Transition Trouble | How Family Routines and Rituals Can Help

If your child experiences difficulty with transitions, changes or any activity requiring flexibility, you may be wondering what’s making it so hard.

Your child may be hypersensitive to changes in routines or unexpected events for a variety of reasons. Some possibilities include poor organization orplanning skills, sensory issues, developmental delays, inadequate coping mechanisms, maladjustment or an anxiety disorder. If your child also exhibits any of the following symptoms, it could be anxiety that is causing all the commotion:

Symptoms of Transition Caused Anxiety:

• Negative, rigid, perfectionistic or unrealistic thinking patterns

• Irritability, tantrums, anger or aggression

• Constant worry about what might happen

• Avoiding new or unfamiliar people, places or activities

• Excessive clinginess or withdrawal from activities and socialinteractions

• Interruption in sleeping or eating habits

• Psychosomatic complaints such as stomach aches, headaches and fatigue

All children and adults experience anxiety at a natural level, and it’s considered normal until it negatively impacts a child’s functioning at school, home or with friends. If your child is overly anxious for what is expected at their age, it is likely interfering with family life. Adding routine and structure into your home, wherever the opportunity lies, will surely help an anxious child be more successful across his environments.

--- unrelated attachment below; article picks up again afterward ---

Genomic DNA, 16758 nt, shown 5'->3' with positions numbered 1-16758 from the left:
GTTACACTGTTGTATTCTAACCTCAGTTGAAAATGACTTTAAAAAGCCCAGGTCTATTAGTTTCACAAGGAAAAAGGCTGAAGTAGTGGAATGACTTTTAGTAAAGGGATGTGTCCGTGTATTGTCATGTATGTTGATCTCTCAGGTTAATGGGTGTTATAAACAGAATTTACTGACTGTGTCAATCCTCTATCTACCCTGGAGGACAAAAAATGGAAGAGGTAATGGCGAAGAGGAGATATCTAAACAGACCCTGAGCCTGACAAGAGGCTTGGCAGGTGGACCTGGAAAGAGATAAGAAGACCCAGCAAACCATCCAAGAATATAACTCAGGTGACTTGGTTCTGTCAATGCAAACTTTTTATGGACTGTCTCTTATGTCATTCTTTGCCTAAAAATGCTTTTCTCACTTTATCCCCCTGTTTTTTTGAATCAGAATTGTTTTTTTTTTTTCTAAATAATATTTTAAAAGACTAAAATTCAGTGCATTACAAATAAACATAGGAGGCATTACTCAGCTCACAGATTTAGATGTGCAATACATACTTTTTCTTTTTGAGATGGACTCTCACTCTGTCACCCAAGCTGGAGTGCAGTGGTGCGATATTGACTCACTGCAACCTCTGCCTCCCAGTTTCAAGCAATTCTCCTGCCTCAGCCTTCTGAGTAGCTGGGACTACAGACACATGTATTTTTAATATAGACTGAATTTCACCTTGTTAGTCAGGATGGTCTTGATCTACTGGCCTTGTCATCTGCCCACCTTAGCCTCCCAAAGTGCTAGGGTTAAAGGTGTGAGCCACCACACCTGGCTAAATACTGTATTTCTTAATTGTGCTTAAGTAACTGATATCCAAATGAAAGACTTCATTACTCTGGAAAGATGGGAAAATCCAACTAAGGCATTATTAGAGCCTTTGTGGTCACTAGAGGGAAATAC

Avoiding Trasition Troubles Through Routines:

Try to establish consistency and structure by keeping routines as predictable as possible. In situations where transitions are problematic, take a closer look at the environment, and try to observe through the lens of a child. When your child nervously asks questions about an event, provide appropriate answers but be sure to keep them short and sweet. Giving too much information and making too many accommodations sends your child the message, “Wow, this really is something to be afraid of”.

Pay close attention to your tone of voice – keep it positive to encourage confidence. Increase your child’s sense of control by offering two choices for how to make the transition successful.

If you practice routines in your family regularly, both parents and child will begin to feel more under control. Anxious children crave predictability and dislike spontaneity, so by making these minor adjustments to your family’s lifestyle, you can naturally decrease your child’s anxiety.

What is the difference between a “routine” and a “ritual”?

Spagnola & Fiese (2007) illustrate the discrepancy by suggesting that when a family’s routine is disrupted it is considered a hassle, yet when a family’s ritual is disrupted it is considered a threat to cohesion.

Both routines and rituals involve time commitment and continuity, as both are large supporters of child development. The predictability and structure that comes from family routines and rituals is what helps guide a child’s behavior and establish the emotional climate in a home.